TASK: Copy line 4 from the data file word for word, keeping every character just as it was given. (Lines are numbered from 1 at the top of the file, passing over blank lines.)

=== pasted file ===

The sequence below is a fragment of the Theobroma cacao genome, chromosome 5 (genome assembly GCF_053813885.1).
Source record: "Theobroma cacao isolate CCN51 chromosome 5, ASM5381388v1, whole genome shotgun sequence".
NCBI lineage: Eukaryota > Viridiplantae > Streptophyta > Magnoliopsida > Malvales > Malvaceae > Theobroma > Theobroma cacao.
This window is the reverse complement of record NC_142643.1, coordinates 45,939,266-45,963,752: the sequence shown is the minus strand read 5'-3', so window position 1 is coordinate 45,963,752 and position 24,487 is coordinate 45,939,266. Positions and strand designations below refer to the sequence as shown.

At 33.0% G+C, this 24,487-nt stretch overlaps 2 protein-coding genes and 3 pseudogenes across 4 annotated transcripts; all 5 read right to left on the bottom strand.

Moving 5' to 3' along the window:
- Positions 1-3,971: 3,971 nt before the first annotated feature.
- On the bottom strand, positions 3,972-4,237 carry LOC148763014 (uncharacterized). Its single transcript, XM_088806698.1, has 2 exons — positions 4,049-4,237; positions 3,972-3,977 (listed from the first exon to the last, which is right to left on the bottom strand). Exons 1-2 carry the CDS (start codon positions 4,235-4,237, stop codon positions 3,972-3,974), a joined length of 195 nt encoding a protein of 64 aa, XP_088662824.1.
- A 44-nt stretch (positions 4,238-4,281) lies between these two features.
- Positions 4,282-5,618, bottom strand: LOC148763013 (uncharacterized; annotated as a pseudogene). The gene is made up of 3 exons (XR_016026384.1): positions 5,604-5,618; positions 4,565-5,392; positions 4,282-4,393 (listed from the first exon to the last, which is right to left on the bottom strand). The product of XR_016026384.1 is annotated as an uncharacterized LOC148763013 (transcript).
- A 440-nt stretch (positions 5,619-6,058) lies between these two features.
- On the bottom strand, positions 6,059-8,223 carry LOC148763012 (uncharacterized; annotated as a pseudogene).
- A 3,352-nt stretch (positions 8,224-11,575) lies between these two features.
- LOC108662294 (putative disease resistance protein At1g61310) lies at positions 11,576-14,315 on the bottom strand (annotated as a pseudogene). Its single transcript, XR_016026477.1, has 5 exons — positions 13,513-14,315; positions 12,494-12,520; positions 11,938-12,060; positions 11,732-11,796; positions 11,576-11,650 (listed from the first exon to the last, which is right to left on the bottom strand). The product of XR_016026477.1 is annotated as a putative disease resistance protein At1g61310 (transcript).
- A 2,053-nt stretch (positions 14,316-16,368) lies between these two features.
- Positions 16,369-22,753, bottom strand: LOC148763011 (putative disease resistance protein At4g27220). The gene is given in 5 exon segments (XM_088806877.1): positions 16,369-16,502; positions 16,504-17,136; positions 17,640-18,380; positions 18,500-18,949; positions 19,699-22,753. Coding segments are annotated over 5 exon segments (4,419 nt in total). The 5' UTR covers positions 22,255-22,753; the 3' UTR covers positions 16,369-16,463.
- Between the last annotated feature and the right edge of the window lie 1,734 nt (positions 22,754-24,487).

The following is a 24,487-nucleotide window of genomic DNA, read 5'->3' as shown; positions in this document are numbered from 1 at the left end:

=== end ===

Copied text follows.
This window is the reverse complement of record NC_142643.1, coordinates 45,939,266-45,963,752: the sequence shown is the minus strand read 5'-3', so window position 1 is coordinate 45,963,752 and position 24,487 is coordinate 45,939,266. Positions and strand designations below refer to the sequence as shown.